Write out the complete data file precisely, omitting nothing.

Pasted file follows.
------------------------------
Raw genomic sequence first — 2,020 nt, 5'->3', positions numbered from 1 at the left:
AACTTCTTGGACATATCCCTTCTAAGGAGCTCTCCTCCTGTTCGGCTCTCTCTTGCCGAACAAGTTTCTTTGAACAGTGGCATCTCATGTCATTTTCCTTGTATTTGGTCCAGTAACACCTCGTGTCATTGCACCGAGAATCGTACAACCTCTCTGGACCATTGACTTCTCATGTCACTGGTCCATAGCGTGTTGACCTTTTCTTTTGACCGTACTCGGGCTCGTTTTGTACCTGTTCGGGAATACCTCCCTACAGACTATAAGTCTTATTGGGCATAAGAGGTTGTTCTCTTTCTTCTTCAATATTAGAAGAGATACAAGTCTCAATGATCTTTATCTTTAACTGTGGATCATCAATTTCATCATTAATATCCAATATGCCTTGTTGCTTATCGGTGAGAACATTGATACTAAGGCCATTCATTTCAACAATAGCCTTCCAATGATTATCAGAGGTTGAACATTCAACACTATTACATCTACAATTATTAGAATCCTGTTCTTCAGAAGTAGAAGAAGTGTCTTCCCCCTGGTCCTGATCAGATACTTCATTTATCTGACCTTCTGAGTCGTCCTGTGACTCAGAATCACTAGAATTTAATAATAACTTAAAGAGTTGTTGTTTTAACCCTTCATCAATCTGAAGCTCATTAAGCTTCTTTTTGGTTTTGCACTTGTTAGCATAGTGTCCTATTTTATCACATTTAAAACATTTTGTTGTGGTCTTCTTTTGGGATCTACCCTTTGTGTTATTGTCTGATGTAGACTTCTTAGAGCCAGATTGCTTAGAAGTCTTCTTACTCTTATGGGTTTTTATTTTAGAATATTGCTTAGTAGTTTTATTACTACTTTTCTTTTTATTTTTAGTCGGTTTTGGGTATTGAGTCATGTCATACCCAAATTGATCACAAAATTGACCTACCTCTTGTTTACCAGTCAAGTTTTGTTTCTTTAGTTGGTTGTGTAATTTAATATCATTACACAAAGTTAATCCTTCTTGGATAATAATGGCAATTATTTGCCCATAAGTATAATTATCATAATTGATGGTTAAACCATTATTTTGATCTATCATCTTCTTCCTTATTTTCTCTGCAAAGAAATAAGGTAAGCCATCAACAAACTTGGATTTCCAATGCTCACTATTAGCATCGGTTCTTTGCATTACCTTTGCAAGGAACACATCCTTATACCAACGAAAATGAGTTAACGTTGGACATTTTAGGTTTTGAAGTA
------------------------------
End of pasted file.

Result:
Raw genomic sequence first — 2,020 nt, 5'->3', positions numbered from 1 at the left:
AACTTCTTGGACATATCCCTTCTAAGGAGCTCTCCTCCTGTTCGGCTCTCTCTTGCCGAACAAGTTTCTTTGAACAGTGGCATCTCATGTCATTTTCCTTGTATTTGGTCCAGTAACACCTCGTGTCATTGCACCGAGAATCGTACAACCTCTCTGGACCATTGACTTCTCATGTCACTGGTCCATAGCGTGTTGACCTTTTCTTTTGACCGTACTCGGGCTCGTTTTGTACCTGTTCGGGAATACCTCCCTACAGACTATAAGTCTTATTGGGCATAAGAGGTTGTTCTCTTTCTTCTTCAATATTAGAAGAGATACAAGTCTCAATGATCTTTATCTTTAACTGTGGATCATCAATTTCATCATTAATATCCAATATGCCTTGTTGCTTATCGGTGAGAACATTGATACTAAGGCCATTCATTTCAACAATAGCCTTCCAATGATTATCAGAGGTTGAACATTCAACACTATTACATCTACAATTATTAGAATCCTGTTCTTCAGAAGTAGAAGAAGTGTCTTCCCCCTGGTCCTGATCAGATACTTCATTTATCTGACCTTCTGAGTCGTCCTGTGACTCAGAATCACTAGAATTTAATAATAACTTAAAGAGTTGTTGTTTTAACCCTTCATCAATCTGAAGCTCATTAAGCTTCTTTTTGGTTTTGCACTTGTTAGCATAGTGTCCTATTTTATCACATTTAAAACATTTTGTTGTGGTCTTCTTTTGGGATCTACCCTTTGTGTTATTGTCTGATGTAGACTTCTTAGAGCCAGATTGCTTAGAAGTCTTCTTACTCTTATGGGTTTTTATTTTAGAATATTGCTTAGTAGTTTTATTACTACTTTTCTTTTTATTTTTAGTCGGTTTTGGGTATTGAGTCATGTCATACCCAAATTGATCACAAAATTGACCTACCTCTTGTTTACCAGTCAAGTTTTGTTTCTTTAGTTGGTTGTGTAATTTAATATCATTACACAAAGTTAATCCTTCTTGGATAATAATGGCAATTATTTGCCCATAAGTATAATTATCATAATTGATGGTTAAACCATTATTTTGATCTATCATCTTCTTCCTTATTTTCTCTGCAAAGAAATAAGGTAAGCCATCAACAAACTTGGATTTCCAATGCTCACTATTAGCATCGGTTCTTTGCATTACCTTTGCAAGGAACACATCCTTATACCAACGAAAATGAGTTAACGTTGGACATTTTAGGTTTTGAAGTA